Dorling Kindersley or DK have long been renowned for producing well researched and profusely illustrated reference books with high production values. Put simply they produce beautiful books chockfull of fascinating information, and An Anthology of Aquatic Life is a perfect example of their high standards and attention to detail.
Sam Hume is a zoologist and wildlife filmmaker, whose work has featured on the BBC. This is his first book for children. Earth’s aquatic life is a huge topic and Sam has arranged it into three broad categories: Deep Ocean; Shallow Seas, Wetlands and Rivers, Lakes and Ponds.
The designers have followed the popular format of assigning a double page spread to each life form with a couple of informative paragraphs, a close-up illustration, sometimes so large that it goes across the two pages and a factoid caption to catch the reader’s interest.
This is a book for browsing or for delving deep into a particular zone. You will find familiar creatures such as the Adélie Penguin, the Great White Shark and the Caddisfly but also plenty of unfamiliar life forms to discover. I think my favourite is the fishing cat, a native of Southeast Asia, adept at hunting flooded waters.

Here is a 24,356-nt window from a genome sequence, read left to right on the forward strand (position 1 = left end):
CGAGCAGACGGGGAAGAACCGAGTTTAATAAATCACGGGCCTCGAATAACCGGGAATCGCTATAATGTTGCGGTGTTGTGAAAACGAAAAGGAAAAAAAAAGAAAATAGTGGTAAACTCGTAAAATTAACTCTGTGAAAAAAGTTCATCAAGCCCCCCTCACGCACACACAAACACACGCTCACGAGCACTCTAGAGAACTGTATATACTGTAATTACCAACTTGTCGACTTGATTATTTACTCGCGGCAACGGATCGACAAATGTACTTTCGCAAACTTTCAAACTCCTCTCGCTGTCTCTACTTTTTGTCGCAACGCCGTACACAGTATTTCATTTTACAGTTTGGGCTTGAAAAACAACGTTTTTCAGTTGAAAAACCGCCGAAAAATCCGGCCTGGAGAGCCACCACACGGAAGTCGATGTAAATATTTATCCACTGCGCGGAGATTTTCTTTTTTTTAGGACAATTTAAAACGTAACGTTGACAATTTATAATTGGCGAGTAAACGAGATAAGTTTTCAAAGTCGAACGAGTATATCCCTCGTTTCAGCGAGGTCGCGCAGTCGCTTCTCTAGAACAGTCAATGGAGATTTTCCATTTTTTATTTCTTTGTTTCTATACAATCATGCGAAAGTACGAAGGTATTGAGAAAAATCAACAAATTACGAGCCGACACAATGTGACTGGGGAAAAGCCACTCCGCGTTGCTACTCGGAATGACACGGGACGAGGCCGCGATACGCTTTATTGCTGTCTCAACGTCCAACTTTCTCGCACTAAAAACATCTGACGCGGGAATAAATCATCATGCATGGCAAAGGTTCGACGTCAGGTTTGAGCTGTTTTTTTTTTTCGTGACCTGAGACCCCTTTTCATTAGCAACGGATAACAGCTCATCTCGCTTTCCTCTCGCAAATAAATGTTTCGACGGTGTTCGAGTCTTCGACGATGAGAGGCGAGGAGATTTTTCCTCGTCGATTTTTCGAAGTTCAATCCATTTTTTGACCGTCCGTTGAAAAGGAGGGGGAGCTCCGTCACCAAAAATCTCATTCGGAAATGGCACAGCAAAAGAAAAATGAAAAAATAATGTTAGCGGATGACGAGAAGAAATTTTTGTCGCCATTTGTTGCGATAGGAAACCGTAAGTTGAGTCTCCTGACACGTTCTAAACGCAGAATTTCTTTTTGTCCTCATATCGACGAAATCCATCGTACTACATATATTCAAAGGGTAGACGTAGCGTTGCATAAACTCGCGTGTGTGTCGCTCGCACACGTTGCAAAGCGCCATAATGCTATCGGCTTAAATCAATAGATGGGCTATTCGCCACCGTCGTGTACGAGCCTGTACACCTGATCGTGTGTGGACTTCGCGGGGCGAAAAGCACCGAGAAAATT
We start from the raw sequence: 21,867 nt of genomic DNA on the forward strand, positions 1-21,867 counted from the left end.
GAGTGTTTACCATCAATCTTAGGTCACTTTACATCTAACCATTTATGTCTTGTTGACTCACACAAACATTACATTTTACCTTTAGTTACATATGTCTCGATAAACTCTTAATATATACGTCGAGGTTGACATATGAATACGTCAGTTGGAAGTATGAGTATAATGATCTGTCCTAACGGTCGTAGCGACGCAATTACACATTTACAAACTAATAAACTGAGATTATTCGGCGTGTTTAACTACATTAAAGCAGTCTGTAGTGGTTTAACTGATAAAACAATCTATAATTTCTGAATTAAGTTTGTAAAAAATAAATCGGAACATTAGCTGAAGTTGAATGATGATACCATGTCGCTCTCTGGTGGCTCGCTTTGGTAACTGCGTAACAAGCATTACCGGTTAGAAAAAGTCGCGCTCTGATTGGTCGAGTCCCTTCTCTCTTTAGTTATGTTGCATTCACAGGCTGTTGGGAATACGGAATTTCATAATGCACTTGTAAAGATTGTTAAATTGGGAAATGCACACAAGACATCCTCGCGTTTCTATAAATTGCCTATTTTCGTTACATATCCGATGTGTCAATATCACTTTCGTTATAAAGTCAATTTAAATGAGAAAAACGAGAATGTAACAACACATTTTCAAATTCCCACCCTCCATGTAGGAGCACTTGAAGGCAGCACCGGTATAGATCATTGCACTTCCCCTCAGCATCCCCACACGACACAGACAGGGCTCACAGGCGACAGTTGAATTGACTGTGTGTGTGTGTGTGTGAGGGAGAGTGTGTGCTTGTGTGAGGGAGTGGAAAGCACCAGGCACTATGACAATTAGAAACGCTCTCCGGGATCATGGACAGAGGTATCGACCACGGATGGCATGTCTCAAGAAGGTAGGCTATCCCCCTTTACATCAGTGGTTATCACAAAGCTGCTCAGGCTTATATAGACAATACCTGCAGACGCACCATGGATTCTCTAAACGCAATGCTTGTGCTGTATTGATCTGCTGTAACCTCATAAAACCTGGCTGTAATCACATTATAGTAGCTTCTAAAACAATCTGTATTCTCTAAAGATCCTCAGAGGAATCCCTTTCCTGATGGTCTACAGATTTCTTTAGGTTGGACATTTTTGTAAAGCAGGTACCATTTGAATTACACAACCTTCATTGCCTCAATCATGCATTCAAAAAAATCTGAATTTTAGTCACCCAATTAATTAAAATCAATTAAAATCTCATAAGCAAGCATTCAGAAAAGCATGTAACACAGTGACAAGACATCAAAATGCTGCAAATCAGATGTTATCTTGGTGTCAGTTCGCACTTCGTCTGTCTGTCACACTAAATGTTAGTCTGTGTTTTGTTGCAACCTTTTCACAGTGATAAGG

There is so much to explore in this wonderful book. Aquatic life covers plants as well as animals so you can learn about water lettuce found in the Amazon, the prickly water lily and the omnivorous floating bladderwort, which Sam calls ‘the tiger shark of the plant world’, and much more.
Its 225 pages are packed with information aimed at satisfying and stimulating a child’s curiosity. Each sentence is a masterpiece of concise information that will stick in a child’s mind. Here’s one: Early explorers of the Amazon reported that electric eels leapt out of the water and shocked their horses to death’ p 127. The illustrations are mainly full colour large scale photographs chosen for their detail and impact. Pictures and text complement each other in page after stunning page.
At the back there is an explanation of life moving from water to land and also back from land to water over millions of years. There is a two page glossary and a visual guide which gives the scientific name, the group it belongs to, and the size and location of each entry.